As speed is one of its major assets, the Locust is often placed where the front is fluid, as it is quick enough to respond to a possible enemy breakthrough. A direct hit by almost any weapon on the battlefield can destroy or quickly cripple a Locust so they are usually deployed in groups of three or more. Used this way, they have the ability to encircle opposing slower 'Mechs. Many large 'Mechs that wander off in battle have fallen to such an attack, but more often, the Locust must fight a holding action until larger, better armored 'Mechs can arrive.

A notable engagement involving Locusts was an attack by Helmar Valasek against a small Kurita garrison on Porthos in 3024. In that engagement, a bandit Union Class DropShip slid past the fighter cover and disembarked several fast combat lances consisting of Locusts, Wasps, and Stingers. In a lightning attack on an arsenal, the bandits seized the supplies they had come for and escaped off-world. Though the Kurita garrison was well-defended, its 'Mechs were too slow to pursue the attacking Locusts.

In 3020, House Steiner engaged House Marik on the world Callison. Elements of Marik Militia's 10th Regiment were supporting several recon lances composed of Locusts and their variants. In the city-fighting at Rolso on Callison, these units more than proved their worth by their ability to navigate narrow streets and play havoc with the infantry in the nearby buildings.

Note: Information used here was the domain of FASA before they split the rights between Wizkids LLC and Microsoft (table-top gaming and video games respectively). Copyright of the fluff text is in limbo, but names of persons, places, & things are without any doubt the property of Wizkids LLC. Use of any terms here related to the BattleTech trademark are not meant as a challenge to Wizkids LLC's rights.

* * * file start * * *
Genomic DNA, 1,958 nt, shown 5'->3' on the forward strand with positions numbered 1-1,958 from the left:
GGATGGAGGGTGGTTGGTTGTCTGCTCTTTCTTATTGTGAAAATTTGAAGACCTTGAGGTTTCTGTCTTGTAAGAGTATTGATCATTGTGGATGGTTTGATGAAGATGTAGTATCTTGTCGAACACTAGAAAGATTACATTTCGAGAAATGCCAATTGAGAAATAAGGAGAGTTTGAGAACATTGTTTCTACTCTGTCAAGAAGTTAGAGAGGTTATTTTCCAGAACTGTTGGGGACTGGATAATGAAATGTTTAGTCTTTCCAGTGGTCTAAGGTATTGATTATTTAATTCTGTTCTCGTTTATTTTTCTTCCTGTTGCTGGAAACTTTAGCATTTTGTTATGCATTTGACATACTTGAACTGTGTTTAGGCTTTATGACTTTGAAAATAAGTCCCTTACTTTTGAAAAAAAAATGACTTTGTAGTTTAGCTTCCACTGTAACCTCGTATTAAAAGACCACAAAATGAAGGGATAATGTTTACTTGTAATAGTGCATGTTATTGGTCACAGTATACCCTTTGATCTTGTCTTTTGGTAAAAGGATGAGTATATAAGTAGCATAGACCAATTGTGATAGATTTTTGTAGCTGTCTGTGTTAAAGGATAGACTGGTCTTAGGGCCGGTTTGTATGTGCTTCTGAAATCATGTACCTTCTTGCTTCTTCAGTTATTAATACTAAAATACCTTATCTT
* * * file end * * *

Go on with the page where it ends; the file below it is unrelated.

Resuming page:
Lo"cust (?), n. [L. locusta locust, grasshopper. Cf. Lobster.]

1. Zool.

Any one of numerous species of long-winged, migratory, orthopterous insects, of the family Acrididae, allied to the grasshoppers; esp., (Edipoda, ∨ Pachytylus, migratoria, and Acridium perigrinum, of Southern Europe, Asia, and Africa. In the United States the related species with similar habits are usually called grasshoppers. See Grasshopper.

⇒ These insects are at times so numerous in Africa and the south of Asia as to devour every green thing; and when they migrate, they fly in an immense cloud. In the United States the harvest flies are improperly called locusts. See Cicada.

Locust beetle Zool., a longicorn beetle (Cyllene robiniae), which, in the larval state, bores holes in the wood of the locust tree. Its color is brownish black, barred with yellow. Called also locust borer. -- Locust bird Zool. the rose-colored starling or pastor of India. See Pastor. -- Locust hunter Zool., an African bird; the beefeater.

2. [Etymol. uncertain.] Bot.

The locust tree. See Locust Tree (definition, note, and phrases).

Locust bean Bot., a commercial name for the sweet pod of the carob tree.


© Webster 1913.